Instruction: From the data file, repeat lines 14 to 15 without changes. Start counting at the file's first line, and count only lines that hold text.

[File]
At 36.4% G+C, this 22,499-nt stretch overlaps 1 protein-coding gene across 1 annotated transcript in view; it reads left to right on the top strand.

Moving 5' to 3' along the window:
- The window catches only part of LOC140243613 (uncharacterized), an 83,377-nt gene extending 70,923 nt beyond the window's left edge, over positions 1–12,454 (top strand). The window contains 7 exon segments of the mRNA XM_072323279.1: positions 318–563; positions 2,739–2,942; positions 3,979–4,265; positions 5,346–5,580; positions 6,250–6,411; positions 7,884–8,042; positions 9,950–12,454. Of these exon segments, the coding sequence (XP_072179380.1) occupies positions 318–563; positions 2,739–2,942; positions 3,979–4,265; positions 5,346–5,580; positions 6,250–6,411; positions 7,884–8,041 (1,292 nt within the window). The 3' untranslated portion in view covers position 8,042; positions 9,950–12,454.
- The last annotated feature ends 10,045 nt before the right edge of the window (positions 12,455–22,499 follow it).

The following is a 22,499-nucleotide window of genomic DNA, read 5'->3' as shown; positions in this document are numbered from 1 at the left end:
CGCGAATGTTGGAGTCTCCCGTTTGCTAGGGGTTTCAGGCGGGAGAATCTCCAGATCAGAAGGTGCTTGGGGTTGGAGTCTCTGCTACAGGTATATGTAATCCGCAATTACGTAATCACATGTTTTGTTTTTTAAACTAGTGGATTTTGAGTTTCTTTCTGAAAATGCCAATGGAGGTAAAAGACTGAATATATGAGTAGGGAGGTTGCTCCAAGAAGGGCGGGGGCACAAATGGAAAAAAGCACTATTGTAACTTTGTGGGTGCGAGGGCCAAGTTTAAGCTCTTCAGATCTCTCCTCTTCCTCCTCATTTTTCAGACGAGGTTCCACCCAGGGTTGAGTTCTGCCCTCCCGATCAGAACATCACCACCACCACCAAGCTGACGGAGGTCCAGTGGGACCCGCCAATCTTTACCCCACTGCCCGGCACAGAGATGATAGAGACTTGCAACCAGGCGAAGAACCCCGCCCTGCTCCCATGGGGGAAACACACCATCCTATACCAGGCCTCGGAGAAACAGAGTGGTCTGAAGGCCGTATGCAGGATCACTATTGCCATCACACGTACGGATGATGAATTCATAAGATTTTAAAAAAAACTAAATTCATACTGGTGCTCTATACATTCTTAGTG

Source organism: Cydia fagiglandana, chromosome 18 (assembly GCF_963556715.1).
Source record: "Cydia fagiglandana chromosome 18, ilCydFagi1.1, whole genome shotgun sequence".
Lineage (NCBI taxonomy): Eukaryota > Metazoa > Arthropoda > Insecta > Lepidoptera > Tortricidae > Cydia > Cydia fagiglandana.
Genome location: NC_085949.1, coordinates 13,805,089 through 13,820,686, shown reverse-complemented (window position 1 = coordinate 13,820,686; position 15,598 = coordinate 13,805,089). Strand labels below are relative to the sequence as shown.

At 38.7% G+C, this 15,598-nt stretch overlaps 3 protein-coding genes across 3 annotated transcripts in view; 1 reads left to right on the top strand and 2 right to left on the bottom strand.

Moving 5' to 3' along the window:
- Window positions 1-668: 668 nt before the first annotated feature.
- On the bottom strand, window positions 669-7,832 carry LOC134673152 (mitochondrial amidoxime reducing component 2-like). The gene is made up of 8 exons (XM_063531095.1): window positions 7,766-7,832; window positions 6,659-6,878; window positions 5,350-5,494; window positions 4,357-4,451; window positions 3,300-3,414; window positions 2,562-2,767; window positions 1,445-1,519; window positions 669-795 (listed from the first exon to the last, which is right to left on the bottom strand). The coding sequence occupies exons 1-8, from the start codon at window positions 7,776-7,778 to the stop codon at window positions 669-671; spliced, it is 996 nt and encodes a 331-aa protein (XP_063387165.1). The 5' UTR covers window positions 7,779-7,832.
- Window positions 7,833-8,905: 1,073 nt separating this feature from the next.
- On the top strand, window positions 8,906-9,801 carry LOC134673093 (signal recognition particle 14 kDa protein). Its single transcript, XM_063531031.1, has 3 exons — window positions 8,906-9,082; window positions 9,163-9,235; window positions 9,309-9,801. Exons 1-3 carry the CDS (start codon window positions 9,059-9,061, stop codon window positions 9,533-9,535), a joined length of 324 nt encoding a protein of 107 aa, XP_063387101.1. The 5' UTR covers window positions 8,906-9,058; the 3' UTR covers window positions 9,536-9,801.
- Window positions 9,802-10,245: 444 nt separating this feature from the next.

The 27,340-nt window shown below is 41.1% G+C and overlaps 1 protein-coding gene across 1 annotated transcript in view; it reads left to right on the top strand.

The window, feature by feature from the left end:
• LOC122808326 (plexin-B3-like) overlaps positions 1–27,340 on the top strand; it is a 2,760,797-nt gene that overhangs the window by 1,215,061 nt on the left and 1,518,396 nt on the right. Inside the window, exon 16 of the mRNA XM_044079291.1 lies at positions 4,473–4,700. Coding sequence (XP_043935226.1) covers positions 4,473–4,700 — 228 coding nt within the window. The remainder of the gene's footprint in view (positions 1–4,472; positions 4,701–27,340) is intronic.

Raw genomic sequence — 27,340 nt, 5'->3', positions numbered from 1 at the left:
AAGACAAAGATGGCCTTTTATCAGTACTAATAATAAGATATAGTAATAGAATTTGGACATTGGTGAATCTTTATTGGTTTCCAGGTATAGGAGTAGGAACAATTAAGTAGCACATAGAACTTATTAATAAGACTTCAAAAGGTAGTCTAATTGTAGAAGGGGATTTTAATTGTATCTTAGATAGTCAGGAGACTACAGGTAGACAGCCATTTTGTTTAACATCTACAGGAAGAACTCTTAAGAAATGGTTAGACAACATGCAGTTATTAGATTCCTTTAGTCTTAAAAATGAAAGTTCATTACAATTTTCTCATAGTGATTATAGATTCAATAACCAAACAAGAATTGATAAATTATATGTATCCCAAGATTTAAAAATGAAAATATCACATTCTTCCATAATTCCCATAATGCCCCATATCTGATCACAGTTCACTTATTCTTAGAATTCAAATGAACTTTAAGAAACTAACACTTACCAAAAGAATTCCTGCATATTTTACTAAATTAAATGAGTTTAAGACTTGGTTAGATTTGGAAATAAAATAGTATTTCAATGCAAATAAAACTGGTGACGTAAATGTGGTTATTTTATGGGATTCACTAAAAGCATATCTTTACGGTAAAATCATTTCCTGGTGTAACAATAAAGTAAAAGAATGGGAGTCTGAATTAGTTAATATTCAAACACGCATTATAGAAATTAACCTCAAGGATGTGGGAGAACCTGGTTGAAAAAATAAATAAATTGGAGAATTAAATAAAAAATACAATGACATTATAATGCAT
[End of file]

- On the bottom strand, window positions 669-7,832 carry LOC134673152 (mitochondrial amidoxime reducing component 2-like). The gene is made up of 8 exons (XM_063531095.1): window positions 7,766-7,832; window positions 6,659-6,878; window positions 5,350-5,494; window positions 4,357-4,451; window positions 3,300-3,414; window positions 2,562-2,767; window positions 1,445-1,519; window positions 669-795 (listed from the first exon to the last, which is right to left on the bottom strand). The coding sequence occupies exons 1-8, from the start codon at window positions 7,776-7,778 to the stop codon at window positions 669-671; spliced, it is 996 nt and encodes a 331-aa protein (XP_063387165.1). The 5' UTR covers window positions 7,779-7,832.
- Window positions 7,833-8,905: 1,073 nt separating this feature from the next.